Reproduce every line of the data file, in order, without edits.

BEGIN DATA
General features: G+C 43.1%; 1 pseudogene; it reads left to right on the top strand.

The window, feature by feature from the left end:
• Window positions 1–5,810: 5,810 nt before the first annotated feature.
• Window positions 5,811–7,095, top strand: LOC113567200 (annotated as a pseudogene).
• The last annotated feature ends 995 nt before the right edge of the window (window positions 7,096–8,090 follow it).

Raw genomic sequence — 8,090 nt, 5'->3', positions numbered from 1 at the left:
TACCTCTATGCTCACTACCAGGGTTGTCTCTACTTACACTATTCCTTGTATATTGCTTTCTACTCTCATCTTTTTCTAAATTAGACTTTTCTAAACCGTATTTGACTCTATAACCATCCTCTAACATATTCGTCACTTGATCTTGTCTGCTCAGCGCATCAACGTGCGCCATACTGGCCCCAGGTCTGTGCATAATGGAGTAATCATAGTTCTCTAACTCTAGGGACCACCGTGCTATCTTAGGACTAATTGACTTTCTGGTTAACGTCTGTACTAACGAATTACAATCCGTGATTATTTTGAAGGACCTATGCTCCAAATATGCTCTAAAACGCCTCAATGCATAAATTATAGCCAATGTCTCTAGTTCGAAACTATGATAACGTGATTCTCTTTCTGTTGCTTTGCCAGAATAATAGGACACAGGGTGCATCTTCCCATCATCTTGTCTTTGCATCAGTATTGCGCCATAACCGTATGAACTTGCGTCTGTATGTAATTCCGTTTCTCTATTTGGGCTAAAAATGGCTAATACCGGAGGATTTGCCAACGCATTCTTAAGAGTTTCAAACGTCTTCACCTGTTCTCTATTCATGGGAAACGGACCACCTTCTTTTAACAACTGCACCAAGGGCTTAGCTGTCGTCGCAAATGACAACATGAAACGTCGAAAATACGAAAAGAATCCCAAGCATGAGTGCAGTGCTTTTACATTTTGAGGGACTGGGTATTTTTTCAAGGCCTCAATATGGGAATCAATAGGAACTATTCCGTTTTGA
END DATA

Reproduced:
General features: G+C 43.1%; 1 pseudogene; it reads left to right on the top strand.

The window, feature by feature from the left end:
• Window positions 1–5,810: 5,810 nt before the first annotated feature.
• Window positions 5,811–7,095, top strand: LOC113567200 (annotated as a pseudogene).
• The last annotated feature ends 995 nt before the right edge of the window (window positions 7,096–8,090 follow it).

Raw genomic sequence — 8,090 nt, 5'->3', positions numbered from 1 at the left:
TACCTCTATGCTCACTACCAGGGTTGTCTCTACTTACACTATTCCTTGTATATTGCTTTCTACTCTCATCTTTTTCTAAATTAGACTTTTCTAAACCGTATTTGACTCTATAACCATCCTCTAACATATTCGTCACTTGATCTTGTCTGCTCAGCGCATCAACGTGCGCCATACTGGCCCCAGGTCTGTGCATAATGGAGTAATCATAGTTCTCTAACTCTAGGGACCACCGTGCTATCTTAGGACTAATTGACTTTCTGGTTAACGTCTGTACTAACGAATTACAATCCGTGATTATTTTGAAGGACCTATGCTCCAAATATGCTCTAAAACGCCTCAATGCATAAATTATAGCCAATGTCTCTAGTTCGAAACTATGATAACGTGATTCTCTTTCTGTTGCTTTGCCAGAATAATAGGACACAGGGTGCATCTTCCCATCATCTTGTCTTTGCATCAGTATTGCGCCATAACCGTATGAACTTGCGTCTGTATGTAATTCCGTTTCTCTATTTGGGCTAAAAATGGCTAATACCGGAGGATTTGCCAACGCATTCTTAAGAGTTTCAAACGTCTTCACCTGTTCTCTATTCATGGGAAACGGACCACCTTCTTTTAACAACTGCACCAAGGGCTTAGCTGTCGTCGCAAATGACAACATGAAACGTCGAAAATACGAAAAGAATCCCAAGCATGAGTGCAGTGCTTTTACATTTTGAGGGACTGGGTATTTTTTCAAGGCCTCAATATGGGAATCAATAGGAACTATTCCGTTTTGA